When it comes to making change of any sort the two words thrown around most are discipline and motivation. We repeatedly hear things like “I have no motivation”, “I have no discipline”, “I know what to do, but I just can’t motivate myself to do it”. If we could harness the energy spent stressing over these two concepts we would completely solve any energy concerns the world might have.
In both coaching and personal training studies we are taught there are actually five stages of change or motivation.
In the first two stages an individual is not engaged at all in the desired activities. In stage three we are performing the desired task, but not to the degree we know or think we should. Stage four is one of regular performance, but where it has not yet become second nature and without proper diligence and review of your original goals you could easily slip back into one of the earlier stages. The final stage is where you have performed the activity for 6 months or more and it has become a consistent and non-negotiable part of your routine.
Unfortunately, mine is the type of business where you literally can not give away your services. If people are not in at least three which in my case is actively attempting to change something about their lives, there is no way you are going to get them to book an appointment. There are many reasons for this, but the biggest is fear. Fear of what they might learn, fear of how difficult it might be, and of course fear of the very change itself. We love our comfort zones no matter how miserable they make us.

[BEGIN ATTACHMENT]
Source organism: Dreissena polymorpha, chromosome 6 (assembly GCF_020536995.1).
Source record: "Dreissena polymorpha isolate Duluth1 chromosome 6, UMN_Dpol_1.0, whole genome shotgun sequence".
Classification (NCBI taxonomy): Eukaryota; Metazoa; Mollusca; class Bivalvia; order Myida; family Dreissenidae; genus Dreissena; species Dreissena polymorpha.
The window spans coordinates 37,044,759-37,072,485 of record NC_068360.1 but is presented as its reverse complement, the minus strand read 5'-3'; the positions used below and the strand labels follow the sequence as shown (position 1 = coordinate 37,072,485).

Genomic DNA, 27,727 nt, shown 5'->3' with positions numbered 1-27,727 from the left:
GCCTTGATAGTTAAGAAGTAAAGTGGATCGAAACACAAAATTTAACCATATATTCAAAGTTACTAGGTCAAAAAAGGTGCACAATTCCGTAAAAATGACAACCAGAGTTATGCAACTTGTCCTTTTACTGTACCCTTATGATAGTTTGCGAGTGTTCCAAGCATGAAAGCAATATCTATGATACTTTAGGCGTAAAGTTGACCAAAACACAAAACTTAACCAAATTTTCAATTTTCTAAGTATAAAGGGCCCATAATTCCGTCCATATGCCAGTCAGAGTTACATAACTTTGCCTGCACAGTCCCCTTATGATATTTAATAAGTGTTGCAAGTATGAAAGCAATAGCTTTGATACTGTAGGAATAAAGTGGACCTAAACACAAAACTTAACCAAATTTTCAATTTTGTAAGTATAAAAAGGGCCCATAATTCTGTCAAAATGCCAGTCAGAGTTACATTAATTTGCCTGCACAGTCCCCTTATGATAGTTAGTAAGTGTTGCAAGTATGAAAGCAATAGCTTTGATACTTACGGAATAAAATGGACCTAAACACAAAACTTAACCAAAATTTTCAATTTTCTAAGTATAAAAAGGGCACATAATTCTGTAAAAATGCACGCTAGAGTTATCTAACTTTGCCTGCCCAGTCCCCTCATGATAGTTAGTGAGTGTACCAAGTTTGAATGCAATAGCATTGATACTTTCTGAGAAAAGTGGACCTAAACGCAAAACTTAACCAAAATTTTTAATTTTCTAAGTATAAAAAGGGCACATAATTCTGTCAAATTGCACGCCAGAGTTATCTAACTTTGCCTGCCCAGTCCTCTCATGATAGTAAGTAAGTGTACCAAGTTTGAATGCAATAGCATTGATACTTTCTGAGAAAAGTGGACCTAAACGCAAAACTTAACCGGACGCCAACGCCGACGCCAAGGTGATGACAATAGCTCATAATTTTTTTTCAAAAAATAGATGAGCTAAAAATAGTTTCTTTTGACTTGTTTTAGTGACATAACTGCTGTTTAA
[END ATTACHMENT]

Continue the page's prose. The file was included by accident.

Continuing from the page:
If you think about all the talk we hear every day not just from the random masses but also from all the so called experts about how people are lazy and “just do it” you begin to realize that this whole motivation mindset is a terrible disease rampant in our society. It is so much easier to put one big giant label on a problem than it is to actually find the real cause. If we making a sweeping pronouncement that one group is lazy and therefore inferior and the rest of everyone is motivated and therefore superior not only does it simplify it such that we don’t have to truly examine the problem, but it also sets up what in the world of weight loss alone is a $68 billion a year industry.
But what if motivation is not a matter of beating yourself into submission? What if there is a deeper underlying and unconscious experience that so profoundly effects our ability to get up and get started? The truth is motivation or lack thereof comes from a variety of places, but it is not something we can just power through and force upon ourselves. And the more we try and tell ourselves we are weak for being unable to, the worse the situation becomes. It then builds into a self deprecating and fulfilling prophecy that only serves the interests of those making themselves feel better at our expense or looking to make money off our misery.
Rather than chastise and berate ourselves for doing something we are not yet ready for, the first step might be to examine why we aren’t ready and what else is going on in our lives that is adversely affecting our situation. The journey might start with a single step, but that step might be more introspective than physical.